Despite doom-saying about Democrats’ chances in the midterms, the latest NEWSWEEK poll (full results) shows that they remain in a close race with Republicans 12 days before Election Day, while the president’s approval ratings have climbed sharply. The poll finds that 48 percent of registered voters would be more likely to vote for Democrats, compared to 42 percent who lean Republican (those numbers are similar to those in the last NEWSWEEK poll, which found Democrats favored 48 percent to 43 percent). President Obama’s approval ratings have jumped substantially, crossing the magic halfway threshold to 54 percent, up from 48 percent in late September, while the portion of respondents who disapprove of the president dropped to 40 percent, the lowest disapproval rating in a NEWSWEEK poll since February 2010. However, his approval rating, which is notably higher than many recent polls of the president’s popularity, may be evidence of a closing "enthusiasm gap" more than a sea change in voter attitudes, and may not substantially affect Democrats’ fortunes come Election Day. In 1994, NEWSWEEK polls showed a similar steep climb in President Clinton’s approval between late September and late October, but Democrats still suffered a rout in the midterms.

Friday, October 22, 2010

Not just Hot But Dry

A lot of people use the phrase Global Warming when referring to the ongoing changes in our climate. Increasing temperatures, decreasing polar ice caps, rising ocean levels are all a part of the global climate change process. Being a serious gardener I am extremely focused on rainfall and especially the lack of it. We had a good winter and spring and lake levels are pretty much normal but we are nearly 5 inches behind on rainfall for the year and we haven't had any significant rainfall in weeks and weeks. The AJC has declared that we are in a minor drought and that the La Nina this year is mostly the cause.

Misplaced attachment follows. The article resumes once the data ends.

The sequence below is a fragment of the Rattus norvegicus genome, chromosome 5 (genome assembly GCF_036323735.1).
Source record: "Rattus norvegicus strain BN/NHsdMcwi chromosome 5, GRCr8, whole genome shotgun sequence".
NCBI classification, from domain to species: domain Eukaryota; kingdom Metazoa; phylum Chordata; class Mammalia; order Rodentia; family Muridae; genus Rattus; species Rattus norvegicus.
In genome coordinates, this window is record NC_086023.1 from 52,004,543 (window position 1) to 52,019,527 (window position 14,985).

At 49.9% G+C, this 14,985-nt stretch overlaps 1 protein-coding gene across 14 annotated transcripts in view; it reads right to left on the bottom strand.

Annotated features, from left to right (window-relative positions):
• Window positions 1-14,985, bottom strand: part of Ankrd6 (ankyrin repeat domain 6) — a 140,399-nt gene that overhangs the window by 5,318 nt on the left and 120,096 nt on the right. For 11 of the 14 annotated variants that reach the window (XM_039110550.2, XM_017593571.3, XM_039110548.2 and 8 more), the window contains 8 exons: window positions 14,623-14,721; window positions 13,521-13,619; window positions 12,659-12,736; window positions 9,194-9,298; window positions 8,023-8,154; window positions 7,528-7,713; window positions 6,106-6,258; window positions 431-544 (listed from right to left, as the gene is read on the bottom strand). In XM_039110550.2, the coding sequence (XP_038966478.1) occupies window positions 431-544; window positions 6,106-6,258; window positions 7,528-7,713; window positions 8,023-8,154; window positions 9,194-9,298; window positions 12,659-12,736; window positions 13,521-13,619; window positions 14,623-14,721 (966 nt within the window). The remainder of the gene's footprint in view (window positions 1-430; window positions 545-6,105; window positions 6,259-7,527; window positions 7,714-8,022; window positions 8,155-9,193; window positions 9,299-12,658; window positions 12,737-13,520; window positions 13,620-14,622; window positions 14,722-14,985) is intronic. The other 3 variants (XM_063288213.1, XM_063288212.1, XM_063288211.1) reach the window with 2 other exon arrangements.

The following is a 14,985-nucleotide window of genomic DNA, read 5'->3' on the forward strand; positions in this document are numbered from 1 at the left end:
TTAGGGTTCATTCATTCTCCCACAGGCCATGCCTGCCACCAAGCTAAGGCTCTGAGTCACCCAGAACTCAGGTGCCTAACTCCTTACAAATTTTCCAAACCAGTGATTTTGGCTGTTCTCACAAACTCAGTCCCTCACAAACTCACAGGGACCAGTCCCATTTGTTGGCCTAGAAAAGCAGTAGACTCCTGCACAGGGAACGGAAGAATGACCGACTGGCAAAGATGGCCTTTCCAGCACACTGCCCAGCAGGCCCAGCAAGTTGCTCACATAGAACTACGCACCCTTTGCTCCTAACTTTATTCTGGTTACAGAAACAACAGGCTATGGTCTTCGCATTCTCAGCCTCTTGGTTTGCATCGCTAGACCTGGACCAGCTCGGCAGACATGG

Kevin Drum points out something this morning that we really should be paying attention to.

Here are a few recent data points for you: (1) The New York Times reports that "skepticism and outright denial of global warming are among the articles of faith of the Tea Party movement." (2) In the National Journal, Ron Brownstein notes that "The GOP is stampeding toward an absolutist rejection of climate science that appears unmatched among major political parties around the globe, even conservative ones....Of the 20 serious GOP Senate challengers who have taken a position, 19 have declared that the science of climate change is inconclusive or flat-out incorrect." (3) It's not just Senate candidates. ThinkProgress notes that an analysis by Wonk Room "finds that 22 of the 37 Republican candidates for governor this November are deniers of the scientific consensus on global warming pollution." (4) The Wall Street Journal reports that "extreme drought" has taken hold in parts of nine states stretching from the Southeast to the lower Midwest.
One of the most glaring effects of climate change is the change in rainfall patterns around the world. And if predictions for the upcoming election hold true then we are electing a wave of "climate change deniers" that will make it virtually impossible to take any positive action to ameliorate the effects of the coming "Mega-drought". There are a lot of problems facing us in the short care, defensive spending, unemployment. stagnate economy, and climate change and we are electing people that don't want to do anything about any of it. There is going to be much sadness and pain.